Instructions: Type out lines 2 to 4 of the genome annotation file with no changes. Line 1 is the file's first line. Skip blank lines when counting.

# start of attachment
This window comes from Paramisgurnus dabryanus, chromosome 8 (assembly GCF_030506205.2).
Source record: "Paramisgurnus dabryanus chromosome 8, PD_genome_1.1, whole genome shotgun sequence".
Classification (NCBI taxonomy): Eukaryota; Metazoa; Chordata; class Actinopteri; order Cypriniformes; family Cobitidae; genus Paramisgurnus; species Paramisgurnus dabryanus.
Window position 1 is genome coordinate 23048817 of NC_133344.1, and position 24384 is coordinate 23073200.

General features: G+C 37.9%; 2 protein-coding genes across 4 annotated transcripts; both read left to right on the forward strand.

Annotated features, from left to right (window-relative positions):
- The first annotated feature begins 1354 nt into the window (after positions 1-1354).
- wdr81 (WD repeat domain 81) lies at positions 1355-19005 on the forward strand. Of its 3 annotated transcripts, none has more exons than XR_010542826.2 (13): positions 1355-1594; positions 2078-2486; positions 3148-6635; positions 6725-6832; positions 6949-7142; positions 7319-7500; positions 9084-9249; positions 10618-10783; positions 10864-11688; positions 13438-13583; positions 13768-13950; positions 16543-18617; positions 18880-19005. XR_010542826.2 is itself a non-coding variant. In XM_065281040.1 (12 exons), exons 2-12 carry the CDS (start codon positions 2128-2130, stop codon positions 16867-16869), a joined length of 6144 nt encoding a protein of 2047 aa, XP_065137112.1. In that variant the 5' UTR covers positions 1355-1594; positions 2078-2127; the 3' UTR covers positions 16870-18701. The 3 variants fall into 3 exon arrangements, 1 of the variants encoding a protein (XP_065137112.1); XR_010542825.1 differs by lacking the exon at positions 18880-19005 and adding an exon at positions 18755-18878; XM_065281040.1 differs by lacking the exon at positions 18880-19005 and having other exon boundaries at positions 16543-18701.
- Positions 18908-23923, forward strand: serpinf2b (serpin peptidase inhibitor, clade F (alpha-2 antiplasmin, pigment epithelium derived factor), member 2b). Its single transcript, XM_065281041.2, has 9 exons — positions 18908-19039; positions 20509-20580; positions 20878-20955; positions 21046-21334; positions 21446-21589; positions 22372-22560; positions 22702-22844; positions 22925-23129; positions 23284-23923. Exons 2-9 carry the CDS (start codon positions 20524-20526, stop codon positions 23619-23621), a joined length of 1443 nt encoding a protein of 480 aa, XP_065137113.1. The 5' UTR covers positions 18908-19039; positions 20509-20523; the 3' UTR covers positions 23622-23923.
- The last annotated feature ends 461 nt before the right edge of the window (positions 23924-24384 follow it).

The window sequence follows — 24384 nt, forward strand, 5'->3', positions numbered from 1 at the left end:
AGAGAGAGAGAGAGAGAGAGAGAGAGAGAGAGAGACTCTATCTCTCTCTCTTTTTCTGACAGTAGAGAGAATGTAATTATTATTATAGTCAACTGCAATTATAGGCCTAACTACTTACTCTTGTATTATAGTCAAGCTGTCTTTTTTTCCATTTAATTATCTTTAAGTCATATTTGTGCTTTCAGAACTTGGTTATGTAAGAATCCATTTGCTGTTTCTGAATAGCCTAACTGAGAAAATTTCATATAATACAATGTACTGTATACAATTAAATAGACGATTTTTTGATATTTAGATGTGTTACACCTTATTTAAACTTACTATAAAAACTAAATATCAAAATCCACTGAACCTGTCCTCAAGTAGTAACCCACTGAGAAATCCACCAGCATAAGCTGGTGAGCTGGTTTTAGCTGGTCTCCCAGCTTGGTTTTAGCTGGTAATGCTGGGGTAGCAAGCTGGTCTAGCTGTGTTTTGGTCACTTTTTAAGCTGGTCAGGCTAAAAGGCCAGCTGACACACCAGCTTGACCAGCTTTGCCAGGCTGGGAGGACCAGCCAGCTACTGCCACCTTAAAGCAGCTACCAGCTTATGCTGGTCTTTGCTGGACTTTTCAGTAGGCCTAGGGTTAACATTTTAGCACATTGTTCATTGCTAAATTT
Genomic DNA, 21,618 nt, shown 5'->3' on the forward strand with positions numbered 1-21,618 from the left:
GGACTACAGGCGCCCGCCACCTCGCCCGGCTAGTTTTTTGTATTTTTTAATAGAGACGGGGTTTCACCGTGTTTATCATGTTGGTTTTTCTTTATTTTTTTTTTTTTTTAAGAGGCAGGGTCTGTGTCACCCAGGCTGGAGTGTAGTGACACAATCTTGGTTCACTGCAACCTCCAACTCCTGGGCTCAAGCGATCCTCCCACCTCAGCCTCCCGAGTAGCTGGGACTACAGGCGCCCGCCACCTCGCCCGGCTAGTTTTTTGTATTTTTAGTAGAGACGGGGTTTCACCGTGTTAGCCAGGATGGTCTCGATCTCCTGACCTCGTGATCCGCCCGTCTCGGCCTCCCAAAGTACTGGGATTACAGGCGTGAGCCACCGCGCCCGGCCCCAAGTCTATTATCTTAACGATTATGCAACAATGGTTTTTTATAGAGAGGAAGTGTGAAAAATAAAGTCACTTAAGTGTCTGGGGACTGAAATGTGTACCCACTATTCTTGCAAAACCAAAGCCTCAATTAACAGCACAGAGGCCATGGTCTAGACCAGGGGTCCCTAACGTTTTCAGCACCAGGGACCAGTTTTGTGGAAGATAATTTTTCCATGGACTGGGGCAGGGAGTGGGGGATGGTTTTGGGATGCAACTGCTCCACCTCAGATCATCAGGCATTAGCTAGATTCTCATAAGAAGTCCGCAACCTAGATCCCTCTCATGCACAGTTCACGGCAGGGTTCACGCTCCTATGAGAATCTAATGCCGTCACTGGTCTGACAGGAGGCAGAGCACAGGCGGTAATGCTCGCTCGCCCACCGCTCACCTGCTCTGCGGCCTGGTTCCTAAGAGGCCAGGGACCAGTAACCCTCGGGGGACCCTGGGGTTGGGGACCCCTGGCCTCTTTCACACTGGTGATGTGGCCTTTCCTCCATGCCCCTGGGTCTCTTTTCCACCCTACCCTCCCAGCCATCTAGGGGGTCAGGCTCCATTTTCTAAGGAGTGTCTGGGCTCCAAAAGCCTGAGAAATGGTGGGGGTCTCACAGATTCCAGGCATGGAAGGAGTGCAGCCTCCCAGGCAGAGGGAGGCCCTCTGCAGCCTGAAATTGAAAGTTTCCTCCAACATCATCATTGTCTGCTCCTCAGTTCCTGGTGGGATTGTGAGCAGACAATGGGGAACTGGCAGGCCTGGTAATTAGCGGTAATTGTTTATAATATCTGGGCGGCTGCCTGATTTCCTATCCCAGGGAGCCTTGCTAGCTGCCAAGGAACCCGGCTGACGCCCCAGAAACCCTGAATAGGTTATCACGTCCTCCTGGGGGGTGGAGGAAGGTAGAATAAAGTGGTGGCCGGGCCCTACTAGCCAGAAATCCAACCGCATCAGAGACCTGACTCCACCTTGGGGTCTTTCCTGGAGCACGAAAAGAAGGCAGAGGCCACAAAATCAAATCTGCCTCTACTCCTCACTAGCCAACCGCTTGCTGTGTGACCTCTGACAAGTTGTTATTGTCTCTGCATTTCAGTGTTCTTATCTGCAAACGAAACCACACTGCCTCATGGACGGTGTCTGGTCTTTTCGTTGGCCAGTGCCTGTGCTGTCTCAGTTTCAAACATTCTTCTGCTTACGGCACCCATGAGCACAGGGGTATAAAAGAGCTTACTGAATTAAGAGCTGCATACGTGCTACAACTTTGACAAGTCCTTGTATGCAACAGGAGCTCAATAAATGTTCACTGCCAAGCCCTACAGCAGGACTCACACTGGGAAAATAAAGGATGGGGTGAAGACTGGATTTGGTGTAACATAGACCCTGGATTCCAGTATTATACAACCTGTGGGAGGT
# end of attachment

Source record: "Paramisgurnus dabryanus chromosome 8, PD_genome_1.1, whole genome shotgun sequence".
Classification (NCBI taxonomy): Eukaryota; Metazoa; Chordata; class Actinopteri; order Cypriniformes; family Cobitidae; genus Paramisgurnus; species Paramisgurnus dabryanus.
Window position 1 is genome coordinate 23048817 of NC_133344.1, and position 24384 is coordinate 23073200.